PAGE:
In September 1999, DuPont established a series of energy-use goals to be achieved by 2010. These goals are (1) hold total energy use flat using 1990 as a base-year; (2) supply 10 percent of total energy needs from renewable resources at a cost competitive with fossil-derived alternatives; and (3) reduce greenhouse gas emissions by 65 percent (CO2 equivalent basis) using 1990 as a base year. Six Sigma methodologies were applied to achieving these goals. Over 75 energy-related projects have been accomplished and archived for search and review by DuPont employees. DuPont also communicates its success stories throughout the organization by conducting distance learning seminars called “virtual workshops.” These workshops allow worldwide DuPont staff to view presentations over the Internet while listening to audio accompaniment over the phone. A typical workshop may cover four or five recent projects and normally lasts two hours.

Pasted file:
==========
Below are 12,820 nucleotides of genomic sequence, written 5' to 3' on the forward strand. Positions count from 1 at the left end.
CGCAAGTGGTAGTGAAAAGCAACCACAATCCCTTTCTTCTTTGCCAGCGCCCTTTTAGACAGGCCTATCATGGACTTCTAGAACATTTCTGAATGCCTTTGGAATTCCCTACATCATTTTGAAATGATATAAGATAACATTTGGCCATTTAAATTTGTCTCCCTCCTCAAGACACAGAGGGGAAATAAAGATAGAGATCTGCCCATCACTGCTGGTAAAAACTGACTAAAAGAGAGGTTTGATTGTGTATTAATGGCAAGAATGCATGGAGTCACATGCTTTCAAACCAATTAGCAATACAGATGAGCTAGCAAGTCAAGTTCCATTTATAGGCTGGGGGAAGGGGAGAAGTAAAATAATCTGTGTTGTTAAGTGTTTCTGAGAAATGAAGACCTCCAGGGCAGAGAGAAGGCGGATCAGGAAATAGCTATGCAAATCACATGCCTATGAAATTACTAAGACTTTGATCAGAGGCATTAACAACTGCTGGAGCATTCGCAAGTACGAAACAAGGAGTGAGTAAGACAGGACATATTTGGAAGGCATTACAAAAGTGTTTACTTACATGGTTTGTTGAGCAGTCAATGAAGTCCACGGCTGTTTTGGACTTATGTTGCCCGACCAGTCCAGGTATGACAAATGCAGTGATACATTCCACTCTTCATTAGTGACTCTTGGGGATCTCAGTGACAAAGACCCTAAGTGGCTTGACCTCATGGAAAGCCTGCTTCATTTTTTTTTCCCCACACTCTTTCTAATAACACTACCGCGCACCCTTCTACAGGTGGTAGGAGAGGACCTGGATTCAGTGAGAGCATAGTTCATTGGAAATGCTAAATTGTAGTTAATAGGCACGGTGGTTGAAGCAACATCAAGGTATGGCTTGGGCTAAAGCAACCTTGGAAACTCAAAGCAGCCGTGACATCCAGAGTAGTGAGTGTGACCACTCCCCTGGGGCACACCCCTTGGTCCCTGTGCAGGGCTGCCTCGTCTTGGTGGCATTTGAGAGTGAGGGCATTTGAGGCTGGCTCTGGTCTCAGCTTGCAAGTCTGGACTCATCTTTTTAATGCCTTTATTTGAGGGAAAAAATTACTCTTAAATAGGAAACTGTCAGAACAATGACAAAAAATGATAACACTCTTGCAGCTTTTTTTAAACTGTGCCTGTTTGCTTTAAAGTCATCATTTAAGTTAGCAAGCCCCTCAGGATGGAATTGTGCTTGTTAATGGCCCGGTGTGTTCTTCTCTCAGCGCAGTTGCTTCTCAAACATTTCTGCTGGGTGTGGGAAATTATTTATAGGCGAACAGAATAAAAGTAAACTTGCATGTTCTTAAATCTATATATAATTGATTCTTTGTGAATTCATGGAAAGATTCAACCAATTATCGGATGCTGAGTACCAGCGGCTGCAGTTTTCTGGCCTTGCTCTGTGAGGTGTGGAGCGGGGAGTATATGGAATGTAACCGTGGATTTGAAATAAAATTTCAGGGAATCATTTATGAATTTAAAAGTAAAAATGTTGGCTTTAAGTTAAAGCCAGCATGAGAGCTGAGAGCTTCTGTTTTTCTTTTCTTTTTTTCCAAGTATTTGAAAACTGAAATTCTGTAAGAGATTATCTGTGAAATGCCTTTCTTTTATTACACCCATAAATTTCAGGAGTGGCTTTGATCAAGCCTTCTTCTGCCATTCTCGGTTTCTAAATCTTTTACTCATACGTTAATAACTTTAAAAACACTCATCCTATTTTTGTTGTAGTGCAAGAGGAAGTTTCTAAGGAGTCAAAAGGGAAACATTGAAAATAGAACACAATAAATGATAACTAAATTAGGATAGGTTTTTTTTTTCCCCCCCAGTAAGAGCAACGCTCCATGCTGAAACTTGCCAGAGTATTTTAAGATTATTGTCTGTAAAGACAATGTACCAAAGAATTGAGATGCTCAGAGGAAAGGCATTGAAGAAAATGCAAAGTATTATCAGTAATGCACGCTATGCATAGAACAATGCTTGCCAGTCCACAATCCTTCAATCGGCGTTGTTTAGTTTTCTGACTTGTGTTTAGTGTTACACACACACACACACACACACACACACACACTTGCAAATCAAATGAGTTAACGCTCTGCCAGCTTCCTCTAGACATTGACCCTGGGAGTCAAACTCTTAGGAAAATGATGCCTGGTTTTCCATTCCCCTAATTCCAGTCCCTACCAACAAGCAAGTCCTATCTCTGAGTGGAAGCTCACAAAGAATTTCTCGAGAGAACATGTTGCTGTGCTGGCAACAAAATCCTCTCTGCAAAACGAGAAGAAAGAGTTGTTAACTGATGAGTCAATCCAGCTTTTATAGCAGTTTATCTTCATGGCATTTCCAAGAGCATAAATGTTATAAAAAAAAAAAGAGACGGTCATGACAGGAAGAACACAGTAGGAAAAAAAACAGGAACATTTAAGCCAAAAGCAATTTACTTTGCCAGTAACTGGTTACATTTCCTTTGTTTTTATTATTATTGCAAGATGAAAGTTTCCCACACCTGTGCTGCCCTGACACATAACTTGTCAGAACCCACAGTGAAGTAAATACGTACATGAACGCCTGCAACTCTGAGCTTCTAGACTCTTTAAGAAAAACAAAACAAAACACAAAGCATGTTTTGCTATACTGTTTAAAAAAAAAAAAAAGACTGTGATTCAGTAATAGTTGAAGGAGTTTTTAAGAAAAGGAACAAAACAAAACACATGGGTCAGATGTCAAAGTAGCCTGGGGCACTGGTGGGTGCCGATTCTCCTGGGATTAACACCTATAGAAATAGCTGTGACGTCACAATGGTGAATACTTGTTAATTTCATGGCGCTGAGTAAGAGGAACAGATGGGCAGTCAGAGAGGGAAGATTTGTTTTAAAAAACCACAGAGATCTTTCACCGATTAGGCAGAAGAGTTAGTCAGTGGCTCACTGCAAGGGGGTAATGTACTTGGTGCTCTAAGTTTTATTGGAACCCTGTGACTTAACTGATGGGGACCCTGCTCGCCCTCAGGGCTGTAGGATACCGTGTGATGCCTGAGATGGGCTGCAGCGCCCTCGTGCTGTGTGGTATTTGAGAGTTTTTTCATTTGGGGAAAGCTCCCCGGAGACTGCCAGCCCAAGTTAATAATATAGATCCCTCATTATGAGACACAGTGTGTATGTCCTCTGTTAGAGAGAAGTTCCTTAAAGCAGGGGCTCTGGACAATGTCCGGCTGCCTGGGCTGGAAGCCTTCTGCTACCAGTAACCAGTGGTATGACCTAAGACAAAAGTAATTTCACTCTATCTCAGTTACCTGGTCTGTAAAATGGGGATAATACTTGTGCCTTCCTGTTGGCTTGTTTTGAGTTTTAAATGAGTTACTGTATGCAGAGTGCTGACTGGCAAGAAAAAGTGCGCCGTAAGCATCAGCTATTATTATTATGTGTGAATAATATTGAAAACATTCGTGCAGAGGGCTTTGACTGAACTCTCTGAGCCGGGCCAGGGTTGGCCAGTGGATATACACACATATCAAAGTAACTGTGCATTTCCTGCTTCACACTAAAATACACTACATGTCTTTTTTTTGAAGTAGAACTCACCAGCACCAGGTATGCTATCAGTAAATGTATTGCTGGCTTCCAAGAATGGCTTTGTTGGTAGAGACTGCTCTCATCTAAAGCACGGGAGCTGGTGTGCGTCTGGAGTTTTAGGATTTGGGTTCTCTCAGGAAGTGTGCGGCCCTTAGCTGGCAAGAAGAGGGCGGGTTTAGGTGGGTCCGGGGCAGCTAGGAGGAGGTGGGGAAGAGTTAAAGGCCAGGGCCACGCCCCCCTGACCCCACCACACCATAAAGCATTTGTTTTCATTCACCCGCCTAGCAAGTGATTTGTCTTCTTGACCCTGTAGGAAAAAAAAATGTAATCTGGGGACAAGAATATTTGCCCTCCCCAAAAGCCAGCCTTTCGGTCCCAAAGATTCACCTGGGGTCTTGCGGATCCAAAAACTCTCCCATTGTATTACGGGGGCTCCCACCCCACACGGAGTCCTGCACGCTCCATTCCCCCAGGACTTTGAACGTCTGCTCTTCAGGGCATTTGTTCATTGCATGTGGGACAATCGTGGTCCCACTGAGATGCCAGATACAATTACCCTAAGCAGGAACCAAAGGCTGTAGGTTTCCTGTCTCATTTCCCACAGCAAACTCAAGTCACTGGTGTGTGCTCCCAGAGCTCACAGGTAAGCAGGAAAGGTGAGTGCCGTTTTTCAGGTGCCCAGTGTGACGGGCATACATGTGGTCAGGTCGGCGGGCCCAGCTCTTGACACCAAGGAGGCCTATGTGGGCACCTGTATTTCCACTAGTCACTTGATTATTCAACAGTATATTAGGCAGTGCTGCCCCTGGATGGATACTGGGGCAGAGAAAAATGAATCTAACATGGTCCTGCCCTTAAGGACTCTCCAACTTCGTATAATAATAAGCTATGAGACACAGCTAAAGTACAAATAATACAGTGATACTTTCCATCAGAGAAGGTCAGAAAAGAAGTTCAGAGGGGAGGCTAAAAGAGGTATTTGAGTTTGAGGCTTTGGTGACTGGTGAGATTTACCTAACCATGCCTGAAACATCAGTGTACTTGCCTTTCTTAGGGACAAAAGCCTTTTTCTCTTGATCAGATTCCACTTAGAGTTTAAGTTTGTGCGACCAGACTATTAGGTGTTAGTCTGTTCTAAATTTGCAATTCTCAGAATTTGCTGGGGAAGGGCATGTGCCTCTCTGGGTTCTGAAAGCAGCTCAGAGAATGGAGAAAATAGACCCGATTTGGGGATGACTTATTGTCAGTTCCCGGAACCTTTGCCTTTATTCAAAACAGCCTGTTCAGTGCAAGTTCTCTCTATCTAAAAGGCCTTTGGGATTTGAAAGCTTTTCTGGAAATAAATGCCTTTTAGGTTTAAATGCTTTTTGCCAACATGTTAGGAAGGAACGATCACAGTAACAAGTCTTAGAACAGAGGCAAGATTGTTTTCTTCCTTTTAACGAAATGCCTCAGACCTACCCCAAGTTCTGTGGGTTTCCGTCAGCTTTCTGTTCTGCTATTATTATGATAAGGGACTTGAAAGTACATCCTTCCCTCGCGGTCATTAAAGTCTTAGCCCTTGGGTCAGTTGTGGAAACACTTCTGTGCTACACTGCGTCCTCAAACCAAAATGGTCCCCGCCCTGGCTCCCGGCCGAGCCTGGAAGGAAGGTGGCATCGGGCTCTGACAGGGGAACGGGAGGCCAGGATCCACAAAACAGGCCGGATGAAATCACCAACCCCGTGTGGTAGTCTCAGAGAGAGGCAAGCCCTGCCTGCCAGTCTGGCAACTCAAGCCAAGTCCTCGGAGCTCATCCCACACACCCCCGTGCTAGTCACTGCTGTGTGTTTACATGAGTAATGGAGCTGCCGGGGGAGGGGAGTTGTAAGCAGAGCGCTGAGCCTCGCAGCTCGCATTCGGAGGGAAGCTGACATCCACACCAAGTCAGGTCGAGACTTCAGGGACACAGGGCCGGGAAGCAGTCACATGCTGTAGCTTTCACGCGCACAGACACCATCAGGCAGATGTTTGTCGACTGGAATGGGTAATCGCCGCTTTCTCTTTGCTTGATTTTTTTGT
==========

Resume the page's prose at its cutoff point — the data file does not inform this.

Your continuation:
How are empowerment and accountability addressed?
Also in 1999, DuPont began implementing Six Sigma in its manufacturing, transactional, and management processes. This DuPont strategic decision has had wide operational impacts. The use of Six Sigma significantly improves the probability of approval for strong energy project proposals. Among other requirements, analysis of energy efficiency must be demonstrated in the approval process for new projects. In addition, to ensure that employees use and implement the Six Sigma methodology, promotions at DuPont are contingent upon achieving various levels of Six Sigma proficiency.
What were the barriers to implementation, and how were they overcome?